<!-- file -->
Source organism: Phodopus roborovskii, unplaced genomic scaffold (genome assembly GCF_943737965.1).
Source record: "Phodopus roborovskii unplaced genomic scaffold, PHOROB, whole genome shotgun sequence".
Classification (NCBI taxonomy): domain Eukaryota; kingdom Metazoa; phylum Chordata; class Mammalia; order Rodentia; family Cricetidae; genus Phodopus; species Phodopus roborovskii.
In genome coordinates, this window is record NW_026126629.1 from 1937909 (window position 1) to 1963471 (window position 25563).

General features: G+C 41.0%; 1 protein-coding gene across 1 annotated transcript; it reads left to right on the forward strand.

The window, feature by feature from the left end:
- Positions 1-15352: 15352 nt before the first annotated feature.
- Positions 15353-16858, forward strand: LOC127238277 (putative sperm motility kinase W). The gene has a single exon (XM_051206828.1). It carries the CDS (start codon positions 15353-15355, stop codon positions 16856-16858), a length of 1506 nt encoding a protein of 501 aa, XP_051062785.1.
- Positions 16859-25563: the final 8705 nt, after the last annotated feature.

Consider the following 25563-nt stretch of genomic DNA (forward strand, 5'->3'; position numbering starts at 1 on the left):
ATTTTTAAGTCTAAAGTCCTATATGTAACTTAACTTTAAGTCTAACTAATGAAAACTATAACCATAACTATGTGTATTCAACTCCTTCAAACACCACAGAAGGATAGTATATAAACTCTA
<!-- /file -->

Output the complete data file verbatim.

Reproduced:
Source organism: Phodopus roborovskii, unplaced genomic scaffold (genome assembly GCF_943737965.1).
Source record: "Phodopus roborovskii unplaced genomic scaffold, PHOROB, whole genome shotgun sequence".
Classification (NCBI taxonomy): domain Eukaryota; kingdom Metazoa; phylum Chordata; class Mammalia; order Rodentia; family Cricetidae; genus Phodopus; species Phodopus roborovskii.
In genome coordinates, this window is record NW_026126629.1 from 1937909 (window position 1) to 1963471 (window position 25563).

General features: G+C 41.0%; 1 protein-coding gene across 1 annotated transcript; it reads left to right on the forward strand.

The window, feature by feature from the left end:
- Positions 1-15352: 15352 nt before the first annotated feature.
- Positions 15353-16858, forward strand: LOC127238277 (putative sperm motility kinase W). The gene has a single exon (XM_051206828.1). It carries the CDS (start codon positions 15353-15355, stop codon positions 16856-16858), a length of 1506 nt encoding a protein of 501 aa, XP_051062785.1.
- Positions 16859-25563: the final 8705 nt, after the last annotated feature.

Consider the following 25563-nt stretch of genomic DNA (forward strand, 5'->3'; position numbering starts at 1 on the left):
ATTTTTAAGTCTAAAGTCCTATATGTAACTTAACTTTAAGTCTAACTAATGAAAACTATAACCATAACTATGTGTATTCAACTCCTTCAAACACCACAGAAGGATAGTATATAAACTCTA